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Peter Williamson

Peter Williamson (1730–1799), or Indian Peter as he became known, was one of the more colourful personalities of 18th century Scotland. He was kidnapped and sold into slavery in America. He was captured by Indians, but eventually escaped and joined the British army, serving for three years. He was imprisoned by the French. He eventually returned to Scotland and successfully sued Aberdeen officials for slave trading. In Edinburgh, he published the city's first street directory and set up a postal service, called the Penny Post.

Early life

Peter was born in 1730, the son of a crofter, at Hirnley in the Parish of Aboyne, Aberdeenshire. His parents were 'reputable, though not rich' and they sent him, as a young boy, to live with an aunt in Aberdeen.

At this time, kidnapping was a flourishing business in Aberdeen. Children were regularly kidnapped for sale in American plantations and a number of the Aberdeen City Bailies, who were in partnership with the kidnappers, amassed fortunes from this 'hideous traffic in human merchandise'. Kidnapping developed as a sideline of a State approved method of dealing with criminals and undesirables by granting warrants to merchants and ship owners for the transportation of vagrants and criminals to the Colonies. It was a lucrative business as each able-bodied person delivered to the plantations in Barbados, Antigua and America, which were in desperate need of workers, could be sold as indentured servants at a substantial profit.

In 1743, Peter was on the harbour at Aberdeen when he was 'taken notice of by two fellows employed by some worthy merchants of the town, in that villainous practice called kidnapping'. He was 'marked out by these monsters as their prey and taken forcibly on board a ship' where he was locked up below decks with around sixty other boys. Peter was then shipped across the Atlantic to America, where the ship ran aground on a sandbank in Delaware Bay, off Cape May and the crew abandoned ship, leaving Peter and his companions to a claustrophobic night with the constant fear of imminent drowning. However, next day, the ship was still intact and the crew returned for their live cargo.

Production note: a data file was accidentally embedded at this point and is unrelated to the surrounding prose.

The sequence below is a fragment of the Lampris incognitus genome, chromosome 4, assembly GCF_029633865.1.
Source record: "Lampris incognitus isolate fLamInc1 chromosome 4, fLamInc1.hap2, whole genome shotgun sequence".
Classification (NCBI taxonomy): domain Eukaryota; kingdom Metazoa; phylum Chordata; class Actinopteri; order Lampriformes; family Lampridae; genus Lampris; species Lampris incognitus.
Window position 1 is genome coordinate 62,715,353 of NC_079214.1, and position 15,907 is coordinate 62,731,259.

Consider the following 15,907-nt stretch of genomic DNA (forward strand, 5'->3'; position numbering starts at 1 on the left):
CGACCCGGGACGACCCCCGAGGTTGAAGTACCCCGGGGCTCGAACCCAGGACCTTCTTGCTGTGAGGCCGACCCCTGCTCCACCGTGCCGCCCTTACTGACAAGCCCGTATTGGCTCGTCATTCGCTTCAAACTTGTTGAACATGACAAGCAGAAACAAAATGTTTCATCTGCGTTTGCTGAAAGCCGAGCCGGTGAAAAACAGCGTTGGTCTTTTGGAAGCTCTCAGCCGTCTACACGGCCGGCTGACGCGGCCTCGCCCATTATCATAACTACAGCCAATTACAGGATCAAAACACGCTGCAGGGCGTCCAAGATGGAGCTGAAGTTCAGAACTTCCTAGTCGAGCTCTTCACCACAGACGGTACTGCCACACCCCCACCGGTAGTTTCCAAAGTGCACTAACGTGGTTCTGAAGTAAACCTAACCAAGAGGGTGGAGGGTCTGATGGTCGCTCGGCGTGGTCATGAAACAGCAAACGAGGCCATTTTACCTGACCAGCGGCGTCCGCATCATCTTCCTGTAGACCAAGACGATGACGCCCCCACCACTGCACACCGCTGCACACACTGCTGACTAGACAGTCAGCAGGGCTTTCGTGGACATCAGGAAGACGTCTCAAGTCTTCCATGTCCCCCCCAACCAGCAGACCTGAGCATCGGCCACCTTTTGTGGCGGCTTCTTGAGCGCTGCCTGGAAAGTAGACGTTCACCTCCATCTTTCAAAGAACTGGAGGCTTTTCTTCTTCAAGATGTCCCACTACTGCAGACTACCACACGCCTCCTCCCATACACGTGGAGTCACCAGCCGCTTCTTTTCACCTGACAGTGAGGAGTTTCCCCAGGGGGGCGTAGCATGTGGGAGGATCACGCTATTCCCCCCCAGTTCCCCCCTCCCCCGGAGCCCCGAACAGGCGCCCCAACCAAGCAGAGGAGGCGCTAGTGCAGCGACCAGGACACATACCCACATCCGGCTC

In America

Peter was sold as a slave in Philadelphia for a 'handsome sum'. He was indentured for a period of seven years to a fairly well off planter, Hugh Wilson, who had himself been kidnapped as a boy. Peter describes Wilson as a 'humane, honest and worthy man', and, contrary to the normal harsh conditions of slavery in America, he treated Peter kindly. Just as Peter's period of indenture was about to end, Hugh Wilson died and bequeathed Peter 'some money, his best horse, saddle and all his wearing apparel'.

At 24, Peter married the daughter of a wealthy planter. His father-in-law provided a dowry of 200 acres of land on the frontiers of Pennsylvania, and Peter settled down to his new life. However, marauding Indians began to prove troublesome, instigated by the French who paid for every British scalp taken. On the night of October 2, 1754, Peter was in his house alone when Indians surrounded it. He was captured, and his house was plundered and burned. The Indians used him as a pack-horse and he was force marched many miles, witnessing along the way the murder and scalping of numerous settlers. Peter somehow managed to survive, and made a daring escape from his captors. Despite his personal sufferings at the hands of the Indians, Peter had a great respect for them, laying the blame for their behaviour on the neglect and abuses of the British and the bribery and "political schemes of the French".